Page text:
Without fresh citrus I will NEVER make a cocktail which requires fresh citrus juice. However I will make a cocktail which would otherwise properly use a citrus garnish.

Either I don’t garnish it at all…

after all, since I am the only one to see it, who does it hurt? Well, actually that’s the wrong attitude, since I definately notice.

...or I use a garnish that doesn’t require fresh citrus. For example on my Martini’s I will often use an olive, speared on a nice metal sword-pick (which I love!).

I’ve seen “preserved” lemon-twists at Williams-Sonnoma… but that is just plain wrong. While W-S might “get it” from a food/cuisine standpoint, they are pretty much clueless from a cocktail/cuisine standpoint. The only times they get it right (like their grenadine), is perhaps purely accidental.

So, for the home mixologist, it is often not a bad idea to pick up a couple lemons, limes, and oranges during their normal supermarket trips “just in case”, and be prepared to toss them out in a few days, or to think about alternate ways to make cocktails “special” without the garnish. One of which is to pick up some special glasseware… but that’s a topic for a future episode… so stayed Tuned!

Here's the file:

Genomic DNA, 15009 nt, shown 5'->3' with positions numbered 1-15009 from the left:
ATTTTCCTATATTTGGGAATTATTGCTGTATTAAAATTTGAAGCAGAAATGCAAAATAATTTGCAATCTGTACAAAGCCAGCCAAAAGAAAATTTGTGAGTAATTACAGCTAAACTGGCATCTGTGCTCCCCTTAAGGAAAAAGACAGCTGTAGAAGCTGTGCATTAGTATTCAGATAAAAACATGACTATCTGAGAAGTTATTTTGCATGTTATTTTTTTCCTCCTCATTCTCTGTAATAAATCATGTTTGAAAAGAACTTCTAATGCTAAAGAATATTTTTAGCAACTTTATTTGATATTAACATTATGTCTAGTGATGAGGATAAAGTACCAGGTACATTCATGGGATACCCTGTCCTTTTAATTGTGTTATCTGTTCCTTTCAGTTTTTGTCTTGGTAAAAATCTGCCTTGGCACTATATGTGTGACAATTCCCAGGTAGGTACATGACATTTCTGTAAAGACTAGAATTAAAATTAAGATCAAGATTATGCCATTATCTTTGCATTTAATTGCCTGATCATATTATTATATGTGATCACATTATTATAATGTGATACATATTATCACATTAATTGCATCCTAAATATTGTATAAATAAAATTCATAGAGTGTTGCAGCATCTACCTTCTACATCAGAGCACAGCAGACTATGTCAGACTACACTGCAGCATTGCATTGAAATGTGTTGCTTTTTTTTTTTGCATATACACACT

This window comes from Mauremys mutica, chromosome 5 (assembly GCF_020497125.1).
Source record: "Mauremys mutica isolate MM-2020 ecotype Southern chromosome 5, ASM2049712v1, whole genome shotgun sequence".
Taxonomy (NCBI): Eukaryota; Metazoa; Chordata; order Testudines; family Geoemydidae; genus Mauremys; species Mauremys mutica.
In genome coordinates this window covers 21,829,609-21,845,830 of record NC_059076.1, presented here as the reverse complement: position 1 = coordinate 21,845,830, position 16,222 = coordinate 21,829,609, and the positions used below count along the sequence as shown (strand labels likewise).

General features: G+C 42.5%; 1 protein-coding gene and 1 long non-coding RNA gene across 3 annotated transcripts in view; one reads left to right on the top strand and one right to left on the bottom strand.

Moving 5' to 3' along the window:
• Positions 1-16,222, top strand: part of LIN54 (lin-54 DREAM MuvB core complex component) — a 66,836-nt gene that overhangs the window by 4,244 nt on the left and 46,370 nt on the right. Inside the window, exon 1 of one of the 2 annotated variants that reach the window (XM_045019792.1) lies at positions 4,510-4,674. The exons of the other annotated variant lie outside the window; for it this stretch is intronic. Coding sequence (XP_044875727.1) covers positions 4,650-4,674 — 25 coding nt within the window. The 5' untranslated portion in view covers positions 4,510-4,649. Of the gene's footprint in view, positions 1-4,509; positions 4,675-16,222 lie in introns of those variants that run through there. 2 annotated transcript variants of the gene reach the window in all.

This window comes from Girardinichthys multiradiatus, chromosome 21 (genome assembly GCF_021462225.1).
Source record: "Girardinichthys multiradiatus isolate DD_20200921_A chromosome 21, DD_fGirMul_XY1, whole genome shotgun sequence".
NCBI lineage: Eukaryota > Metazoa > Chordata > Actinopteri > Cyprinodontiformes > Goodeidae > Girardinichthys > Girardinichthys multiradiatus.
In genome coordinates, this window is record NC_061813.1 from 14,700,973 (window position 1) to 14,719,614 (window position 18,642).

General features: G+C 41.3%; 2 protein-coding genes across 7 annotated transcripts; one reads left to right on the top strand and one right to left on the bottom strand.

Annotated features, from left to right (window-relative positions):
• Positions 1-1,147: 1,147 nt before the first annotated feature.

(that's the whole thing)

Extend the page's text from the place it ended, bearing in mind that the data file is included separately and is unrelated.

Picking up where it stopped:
Matt 12 Jun 2008
1:27 pm

I find that if I’m just using a lemon for twists (to get those delicious oils on the top of my martini), they keep for a decent amount of time in a plastic bag in the fridge.  They don’t keep for weeks, but you can get several days from a single lemon without it shriveling up.

Chuck Taggart 13 Jun 2008
11:54 am

I’ll fess up too ... I like da umbrellas.  :-)